“We do not support Senate Bill 156, which would require homeowners to enter into forced binding arbitration and severely limit their access to the court system,” said Suzanne Leff, spokeswoman for the Community Associations Institute’s Colorado Legislative Action Committee. “We put homeowners and their communities first, seeking to protect them from defects, and cannot agree to give up their rights to a fair trial as Senate Bill 156 requires.”

The mayors join a broad coalition of affordable housing advocates, developers and members of the business community — known as the Homeownership Opportunity Alliance — supporting the bill.

While nearly identical legislation has failed recently — voted down in 2014 and 2015, last year’s version didn’t even make it past drafting — dwelling on that would miss the point, said Mike Kopp, a former Senate minority leader and president and CEO of the business group Colorado Concern.

“This is a substantially different situation,” Kopp, the alliance’s spokesman, told The Statesman.

“You’ve got many different members of the Legislature, and a different speaker,” he said, noting that former House Speaker Dickey Lee Hullinghorst, D-Gunbarrel, was undoubtedly less open to compromise on the matter than Duran.

Another key difference this year, he said, is that mayors and city councils have passed local versions of construction defect reform, and nearly all of them — including Denver’s approach, viewed by many as the measure that takes the toughest stance toward builders — incorporate the kind of binding arbitration contained in Hill’s bill.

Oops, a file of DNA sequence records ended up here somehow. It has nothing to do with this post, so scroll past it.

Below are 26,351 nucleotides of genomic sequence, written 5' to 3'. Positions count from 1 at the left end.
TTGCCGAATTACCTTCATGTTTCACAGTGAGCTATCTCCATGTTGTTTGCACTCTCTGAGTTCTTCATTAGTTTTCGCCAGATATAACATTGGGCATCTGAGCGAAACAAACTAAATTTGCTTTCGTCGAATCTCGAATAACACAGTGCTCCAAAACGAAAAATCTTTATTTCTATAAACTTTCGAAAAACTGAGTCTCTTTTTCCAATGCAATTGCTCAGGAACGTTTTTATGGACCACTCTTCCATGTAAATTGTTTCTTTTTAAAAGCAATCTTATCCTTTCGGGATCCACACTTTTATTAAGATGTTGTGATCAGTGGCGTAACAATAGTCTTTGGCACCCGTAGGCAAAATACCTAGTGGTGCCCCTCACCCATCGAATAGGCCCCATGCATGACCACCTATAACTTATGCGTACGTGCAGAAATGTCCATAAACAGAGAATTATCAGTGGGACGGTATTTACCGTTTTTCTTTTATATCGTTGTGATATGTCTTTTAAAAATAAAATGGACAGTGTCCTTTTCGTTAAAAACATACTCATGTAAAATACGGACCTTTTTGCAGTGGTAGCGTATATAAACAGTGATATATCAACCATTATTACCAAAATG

“When the Legislature turned the mayors and the local governments away two years ago, they went back to their own communities,” Kopp said. “That is really the genesis of the movement to adopt local ordinances. You have a bipartisan group of mayors, bipartisan city councils — and now they’re coming to the Legislature and saying, ‘It’s your turn to take action.’ That is a major development.”

In addition, Kopp said members of the alliance — “and there are many,” he noted — spent last summer and fall meeting with lawmakers and legislative candidates, asking about the kind of approaches contained in SB 156. “Their answers,” Kopp said, “lead us to believe there is a pathway to success.”

Kopp said that the local ordinances demonstrate there’s bipartisan agreement on at least some solutions, but even the mayors in cities with comprehensive ordinances still want the Legislature to act.

“First, it’s not really in anybody’s interest to have a patchwork of different regulations and approaches,” Kopp said. “And they want to solidify their legal position — you’ve been seeing builders wait until this is resolved at the state level before committing to the new environment.”

Spokesmen for House and Senate Democrats didn’t respond to requests for comment on the mayors’ letter.

Ernest Luning

Ernest Luning

Ernest Luning is a political correspondent for Colorado Politics. He has covered politics and government for newspapers and online news sites in Colorado for more than 25 years, including at the Highlands Ranch Herald, the Jefferson Sentinels chain of community newspapers and the Aurora Sentinel, where he was the city hall and cops reporter. After editing the Aurora Daily Sun, he was a political reporter and blogger for The Colorado Independent site. Since 2009, he has been the senior political reporter and occasional editor for The Colorado Statesman.

Leave a Reply

Your email address will not be published. Required fields are marked *